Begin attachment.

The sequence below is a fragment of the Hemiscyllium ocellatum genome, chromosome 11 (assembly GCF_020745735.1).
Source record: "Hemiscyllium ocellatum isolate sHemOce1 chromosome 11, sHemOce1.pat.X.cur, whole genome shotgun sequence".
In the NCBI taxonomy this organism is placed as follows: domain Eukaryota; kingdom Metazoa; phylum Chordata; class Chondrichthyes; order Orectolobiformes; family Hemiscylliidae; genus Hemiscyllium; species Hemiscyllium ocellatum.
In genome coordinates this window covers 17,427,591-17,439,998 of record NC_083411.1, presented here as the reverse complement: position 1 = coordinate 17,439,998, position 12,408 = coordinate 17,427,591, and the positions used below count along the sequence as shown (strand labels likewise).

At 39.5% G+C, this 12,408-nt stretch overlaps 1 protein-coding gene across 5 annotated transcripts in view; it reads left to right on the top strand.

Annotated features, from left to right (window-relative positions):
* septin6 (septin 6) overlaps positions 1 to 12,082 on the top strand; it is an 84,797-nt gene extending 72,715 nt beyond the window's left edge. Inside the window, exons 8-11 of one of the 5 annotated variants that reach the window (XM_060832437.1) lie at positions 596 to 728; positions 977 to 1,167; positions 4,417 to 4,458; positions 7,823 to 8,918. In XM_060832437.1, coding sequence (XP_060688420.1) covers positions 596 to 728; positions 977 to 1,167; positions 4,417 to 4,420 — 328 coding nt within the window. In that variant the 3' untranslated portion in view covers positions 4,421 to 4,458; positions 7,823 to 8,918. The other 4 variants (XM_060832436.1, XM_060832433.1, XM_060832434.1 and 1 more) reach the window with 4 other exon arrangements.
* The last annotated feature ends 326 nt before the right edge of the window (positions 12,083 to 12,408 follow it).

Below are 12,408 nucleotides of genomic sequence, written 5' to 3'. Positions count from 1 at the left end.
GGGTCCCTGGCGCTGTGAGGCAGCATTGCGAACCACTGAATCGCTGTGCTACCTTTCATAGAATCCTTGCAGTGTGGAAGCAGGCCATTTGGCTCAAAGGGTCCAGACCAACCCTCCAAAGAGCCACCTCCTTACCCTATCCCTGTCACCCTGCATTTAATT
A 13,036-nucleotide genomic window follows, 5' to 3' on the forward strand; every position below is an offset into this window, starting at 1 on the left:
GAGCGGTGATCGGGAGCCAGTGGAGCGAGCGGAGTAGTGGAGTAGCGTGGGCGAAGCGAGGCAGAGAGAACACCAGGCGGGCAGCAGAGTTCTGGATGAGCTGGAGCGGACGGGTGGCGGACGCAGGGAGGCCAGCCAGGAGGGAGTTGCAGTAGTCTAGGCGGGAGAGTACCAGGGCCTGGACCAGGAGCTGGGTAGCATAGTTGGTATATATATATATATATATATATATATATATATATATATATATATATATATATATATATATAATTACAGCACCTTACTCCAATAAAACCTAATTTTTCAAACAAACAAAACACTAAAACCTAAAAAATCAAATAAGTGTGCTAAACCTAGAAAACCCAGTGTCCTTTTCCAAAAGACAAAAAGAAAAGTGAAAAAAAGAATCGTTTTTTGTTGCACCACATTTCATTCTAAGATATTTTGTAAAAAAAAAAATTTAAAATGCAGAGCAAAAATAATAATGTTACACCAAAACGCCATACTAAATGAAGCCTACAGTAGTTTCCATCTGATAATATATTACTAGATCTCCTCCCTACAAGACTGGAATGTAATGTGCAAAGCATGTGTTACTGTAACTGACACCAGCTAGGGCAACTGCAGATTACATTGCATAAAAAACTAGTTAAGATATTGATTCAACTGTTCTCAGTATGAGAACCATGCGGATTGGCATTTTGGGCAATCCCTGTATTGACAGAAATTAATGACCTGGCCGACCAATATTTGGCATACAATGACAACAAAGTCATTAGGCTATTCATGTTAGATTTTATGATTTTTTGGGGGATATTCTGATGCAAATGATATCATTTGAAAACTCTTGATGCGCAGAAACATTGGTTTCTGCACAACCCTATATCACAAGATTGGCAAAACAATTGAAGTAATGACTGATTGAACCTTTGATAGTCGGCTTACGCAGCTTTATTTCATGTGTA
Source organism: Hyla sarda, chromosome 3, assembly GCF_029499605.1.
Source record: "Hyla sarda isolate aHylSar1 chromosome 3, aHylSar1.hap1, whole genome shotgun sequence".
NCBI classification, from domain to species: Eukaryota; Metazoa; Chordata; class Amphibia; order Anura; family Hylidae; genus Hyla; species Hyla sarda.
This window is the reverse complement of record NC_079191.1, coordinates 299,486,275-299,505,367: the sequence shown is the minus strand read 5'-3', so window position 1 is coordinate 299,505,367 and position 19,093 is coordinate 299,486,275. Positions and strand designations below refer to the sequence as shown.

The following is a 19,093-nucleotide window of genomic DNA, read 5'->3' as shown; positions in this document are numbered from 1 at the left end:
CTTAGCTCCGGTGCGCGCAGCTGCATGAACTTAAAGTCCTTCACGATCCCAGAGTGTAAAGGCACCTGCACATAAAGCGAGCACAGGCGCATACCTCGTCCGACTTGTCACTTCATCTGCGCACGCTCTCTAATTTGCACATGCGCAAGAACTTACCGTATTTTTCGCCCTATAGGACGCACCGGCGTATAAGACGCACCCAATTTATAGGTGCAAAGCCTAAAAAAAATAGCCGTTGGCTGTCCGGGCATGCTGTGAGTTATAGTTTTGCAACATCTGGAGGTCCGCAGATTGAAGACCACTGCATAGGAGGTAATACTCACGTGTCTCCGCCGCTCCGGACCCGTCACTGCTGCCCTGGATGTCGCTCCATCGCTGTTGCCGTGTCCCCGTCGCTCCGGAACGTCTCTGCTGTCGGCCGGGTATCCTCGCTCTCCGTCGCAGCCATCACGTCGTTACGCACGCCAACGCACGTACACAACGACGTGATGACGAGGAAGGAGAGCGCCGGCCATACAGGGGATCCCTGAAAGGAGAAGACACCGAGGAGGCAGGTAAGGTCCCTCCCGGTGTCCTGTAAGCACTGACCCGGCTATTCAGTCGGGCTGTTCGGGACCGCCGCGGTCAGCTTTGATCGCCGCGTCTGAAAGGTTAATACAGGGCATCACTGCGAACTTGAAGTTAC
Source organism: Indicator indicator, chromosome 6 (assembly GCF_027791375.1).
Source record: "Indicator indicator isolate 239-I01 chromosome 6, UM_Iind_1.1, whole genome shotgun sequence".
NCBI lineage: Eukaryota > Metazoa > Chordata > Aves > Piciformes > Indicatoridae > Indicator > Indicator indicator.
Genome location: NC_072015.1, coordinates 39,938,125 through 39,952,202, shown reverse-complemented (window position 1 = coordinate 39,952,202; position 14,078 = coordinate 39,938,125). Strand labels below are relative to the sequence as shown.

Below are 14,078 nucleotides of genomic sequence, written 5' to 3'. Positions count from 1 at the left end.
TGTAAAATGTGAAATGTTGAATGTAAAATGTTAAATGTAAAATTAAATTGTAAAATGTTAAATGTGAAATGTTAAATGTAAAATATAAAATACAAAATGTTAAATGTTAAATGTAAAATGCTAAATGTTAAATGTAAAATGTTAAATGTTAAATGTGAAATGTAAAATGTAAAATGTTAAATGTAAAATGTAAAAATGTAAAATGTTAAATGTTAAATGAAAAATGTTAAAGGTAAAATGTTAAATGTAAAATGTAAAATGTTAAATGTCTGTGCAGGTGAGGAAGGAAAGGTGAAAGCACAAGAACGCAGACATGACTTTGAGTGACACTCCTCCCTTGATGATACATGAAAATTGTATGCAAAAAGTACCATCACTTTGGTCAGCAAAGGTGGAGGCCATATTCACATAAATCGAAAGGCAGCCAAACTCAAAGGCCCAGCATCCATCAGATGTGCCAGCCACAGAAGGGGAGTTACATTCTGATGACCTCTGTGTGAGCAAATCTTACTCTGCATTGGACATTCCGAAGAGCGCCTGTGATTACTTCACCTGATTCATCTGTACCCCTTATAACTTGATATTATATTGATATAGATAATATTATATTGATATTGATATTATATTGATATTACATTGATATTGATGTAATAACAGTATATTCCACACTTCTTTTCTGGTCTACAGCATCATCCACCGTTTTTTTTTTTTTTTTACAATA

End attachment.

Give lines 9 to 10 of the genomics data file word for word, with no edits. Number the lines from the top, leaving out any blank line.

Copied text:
Below are 12,408 nucleotides of genomic sequence, written 5' to 3'. Positions count from 1 at the left end.
GGGTCCCTGGCGCTGTGAGGCAGCATTGCGAACCACTGAATCGCTGTGCTACCTTTCATAGAATCCTTGCAGTGTGGAAGCAGGCCATTTGGCTCAAAGGGTCCAGACCAACCCTCCAAAGAGCCACCTCCTTACCCTATCCCTGTCACCCTGCATTTAATT